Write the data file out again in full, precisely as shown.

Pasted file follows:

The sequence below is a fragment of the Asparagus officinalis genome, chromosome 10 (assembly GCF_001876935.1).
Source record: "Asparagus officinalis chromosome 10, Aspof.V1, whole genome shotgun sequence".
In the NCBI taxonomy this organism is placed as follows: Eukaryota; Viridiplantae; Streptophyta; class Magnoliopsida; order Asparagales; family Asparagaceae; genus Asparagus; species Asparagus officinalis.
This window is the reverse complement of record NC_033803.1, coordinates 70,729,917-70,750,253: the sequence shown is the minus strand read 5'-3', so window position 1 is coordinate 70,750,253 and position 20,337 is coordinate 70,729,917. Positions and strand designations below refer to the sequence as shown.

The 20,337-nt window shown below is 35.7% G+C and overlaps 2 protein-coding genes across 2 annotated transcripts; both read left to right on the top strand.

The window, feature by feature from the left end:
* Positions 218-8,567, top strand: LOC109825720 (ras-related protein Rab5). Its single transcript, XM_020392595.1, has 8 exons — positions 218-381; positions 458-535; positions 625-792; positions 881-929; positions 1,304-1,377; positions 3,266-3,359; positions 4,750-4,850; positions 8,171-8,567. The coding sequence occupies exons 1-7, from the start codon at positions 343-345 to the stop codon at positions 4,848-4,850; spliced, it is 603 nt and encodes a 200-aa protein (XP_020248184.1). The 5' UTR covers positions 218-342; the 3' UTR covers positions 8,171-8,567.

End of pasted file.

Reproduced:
The sequence below is a fragment of the Asparagus officinalis genome, chromosome 10 (assembly GCF_001876935.1).
Source record: "Asparagus officinalis chromosome 10, Aspof.V1, whole genome shotgun sequence".
In the NCBI taxonomy this organism is placed as follows: Eukaryota; Viridiplantae; Streptophyta; class Magnoliopsida; order Asparagales; family Asparagaceae; genus Asparagus; species Asparagus officinalis.
This window is the reverse complement of record NC_033803.1, coordinates 70,729,917-70,750,253: the sequence shown is the minus strand read 5'-3', so window position 1 is coordinate 70,750,253 and position 20,337 is coordinate 70,729,917. Positions and strand designations below refer to the sequence as shown.

The 20,337-nt window shown below is 35.7% G+C and overlaps 2 protein-coding genes across 2 annotated transcripts; both read left to right on the top strand.

The window, feature by feature from the left end:
* Positions 218-8,567, top strand: LOC109825720 (ras-related protein Rab5). Its single transcript, XM_020392595.1, has 8 exons — positions 218-381; positions 458-535; positions 625-792; positions 881-929; positions 1,304-1,377; positions 3,266-3,359; positions 4,750-4,850; positions 8,171-8,567. The coding sequence occupies exons 1-7, from the start codon at positions 343-345 to the stop codon at positions 4,848-4,850; spliced, it is 603 nt and encodes a 200-aa protein (XP_020248184.1). The 5' UTR covers positions 218-342; the 3' UTR covers positions 8,171-8,567.